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MacDowell Fellow’s Story Collection Reissued With Cheryl Strayed Introduction

Wendy Lazear Werner - July 26, 2014

Type: Artist News

Julie Hayden in MIxter Studio in 1974. (Bernice B Perry photo)

Julie Hayden in MIxter Studio in 1974. (Bernice B Perry photo)

Much of the work written during Julie Hayden’s four residencies at The MacDowell Colony in the 1970s.

MacDowell Fellow Julie Hayden’s compelling story collection The Lists of the Past, much of it completed during four residencies at The MacDowell Colony, has been re-issued by Pharos Editions. Described by the publisher as “an iconic story collection of heartbreakingly vulnerable characters caught against the backdrop of nostalgic New York,” the book was originally published by The Viking Press in 1976. Ten of the stories first appeared in The New Yorker, where Hayden worked for 16 years before her tragic death at age 42 of kidney failure.

The daughter of Pulitzer-prize-winning poet Phyllis McGinley and Bill Hayden, a public relations analyst at Bell Telephone, Hayden started writing at a young age. According to her sister, Patsy Blake, even her earliest childhood poems showed extraordinary insight into human suffering.

“She was an emotionally raw person,” says Blake, “but also very funny – emotionally tangled, and complicated. She had unique observations and ways of expressing herself.”

The path to the book’s re-publication in May depended upon everything aligning just right – a highly regarded author (Lorrie Moore) recording a podcast of one of the collection’s stories (“Day-Old Baby Rats”) with The New Yorker; the writer S. Kirk Walsh listening to Moore‘s podcast while on a road trip with her husband and then contributing an essay about Hayden and her work to The Los Angeles Review of Books; and finally, bestselling author Cheryl Strayed being recommended “Day-Old Baby Rats” by poet and MacDowell Fellow Cate Marvin and then reading Walsh’s piece. Strayed’s discovery happened soon after being asked by Pharos Editions to introduce an out-of-print book and right away Hayden’s collection emerged as the likely candidate. And the rest is history.

In the introduction to the new edition, Strayed writes, “Hayden’s stories are unlike anything I’ve ever read. Her writing is original and bold, plainspoken and poetic. There’s a cavernous loneliness at the core of her work, one that echoes the difficulty of her short life, no doubt — but also a vast beauty, one that I believe must also reflect her inner world.”

It’s this fragility, raw emotion, and keen observation that powers the voice in the story many feel is the strongest in the collection, “Day-Old Baby Rats.” Blake says this story is her favorite, as it pulls no punches, revealing the stark and poignant reality of what it was like to be female in the 70s when women’s roles were changing.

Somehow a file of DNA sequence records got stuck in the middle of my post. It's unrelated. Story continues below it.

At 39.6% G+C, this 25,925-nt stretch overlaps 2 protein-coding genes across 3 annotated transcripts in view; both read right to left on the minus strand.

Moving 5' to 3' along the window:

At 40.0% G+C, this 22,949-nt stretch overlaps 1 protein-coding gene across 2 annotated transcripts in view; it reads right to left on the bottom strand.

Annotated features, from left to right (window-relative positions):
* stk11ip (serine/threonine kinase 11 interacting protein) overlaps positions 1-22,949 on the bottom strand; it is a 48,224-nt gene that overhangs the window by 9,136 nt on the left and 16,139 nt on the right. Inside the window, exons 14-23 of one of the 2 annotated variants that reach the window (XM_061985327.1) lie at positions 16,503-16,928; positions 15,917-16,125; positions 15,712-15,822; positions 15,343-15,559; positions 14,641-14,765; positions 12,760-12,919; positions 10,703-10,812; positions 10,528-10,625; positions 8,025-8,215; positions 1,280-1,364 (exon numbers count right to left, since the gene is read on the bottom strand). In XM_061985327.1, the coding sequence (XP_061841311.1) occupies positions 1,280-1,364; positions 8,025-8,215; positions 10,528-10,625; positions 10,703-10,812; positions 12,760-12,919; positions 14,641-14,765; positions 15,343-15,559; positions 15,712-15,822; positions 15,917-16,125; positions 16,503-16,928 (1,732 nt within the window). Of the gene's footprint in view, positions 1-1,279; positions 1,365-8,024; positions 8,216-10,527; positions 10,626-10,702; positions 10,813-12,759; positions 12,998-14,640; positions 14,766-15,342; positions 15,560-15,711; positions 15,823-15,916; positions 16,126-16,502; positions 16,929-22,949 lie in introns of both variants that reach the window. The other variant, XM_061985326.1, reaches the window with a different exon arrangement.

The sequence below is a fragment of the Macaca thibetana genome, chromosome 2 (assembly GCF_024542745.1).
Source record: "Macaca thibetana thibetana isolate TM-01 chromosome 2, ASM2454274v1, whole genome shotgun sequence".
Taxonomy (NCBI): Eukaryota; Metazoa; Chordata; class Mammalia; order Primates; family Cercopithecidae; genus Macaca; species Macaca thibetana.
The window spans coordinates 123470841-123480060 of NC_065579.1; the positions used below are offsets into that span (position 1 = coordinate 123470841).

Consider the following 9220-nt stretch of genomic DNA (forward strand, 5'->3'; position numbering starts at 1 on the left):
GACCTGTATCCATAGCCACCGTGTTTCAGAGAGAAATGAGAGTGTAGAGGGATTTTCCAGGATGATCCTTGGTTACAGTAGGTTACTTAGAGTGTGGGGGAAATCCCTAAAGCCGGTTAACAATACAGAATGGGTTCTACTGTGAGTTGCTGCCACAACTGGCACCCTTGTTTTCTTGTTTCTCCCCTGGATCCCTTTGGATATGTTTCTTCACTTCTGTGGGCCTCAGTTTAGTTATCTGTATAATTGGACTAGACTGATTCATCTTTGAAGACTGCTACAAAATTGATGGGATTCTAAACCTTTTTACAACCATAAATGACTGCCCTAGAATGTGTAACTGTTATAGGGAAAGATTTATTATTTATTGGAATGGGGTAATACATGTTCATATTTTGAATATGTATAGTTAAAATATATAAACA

“I think (the story) represents the lost career girl in New York – not yet a woman of today and yet modern and pushing against the older restrictions,” says Blake. “Some of these women got lost, and Julie was one of them.”

Walsh, who wrote the piece for the Los Angeles Review of Books that influenced the book’s republication, believes it’s this strong female voice that helped rescue Hayden from obscurity. That, and the fact that she never shied away from difficult subjects, gives her writing, especially the story “Day-Old Baby Rats,” a timeless appeal, she says.

“What struck me first,” says Walsh, “was her ability to express acute suffering. Writing about abortion is very hard, and then alcoholism – she captured it so vividly and so well. It sort of took my breath away. I identified with the loneliness – that you can be on a crowded sidewalk walking up Fifth Avenue and be the only person in the world.”

Walsh believes there is an ongoing conversation in women’s literature, and for her, Hayden’s stories give perspective to that conversation.

“All artists are trying to unpack the darker parts of themselves. She didn’t shy away from her phobias, addictions, and losses. That kind of immediacy is inspiring.”

MacDowell Colony Executive Director Cheryl A. Young learned about the new edition and the MacDowell connection from an artist in residence who had heard about Hayden from a fellow writer and was thrilled to have found the original edition on the Savidge Library shelves.

Hayden was in residence at The MacDowell Colony in 1971, 1972, 1974, and 1977, staying in Sorosis, Omicron, Baetz (now Garland), and Monday Music studios. Most if not all of The Lists of the Past was written in those studios.

“She loved MacDowell,” says Blake. “She loved the solitude and the people. She loved the romance of the MacDowell Colony – being in the forest and the deep country. It really animated her imagination and soothed her emotions.”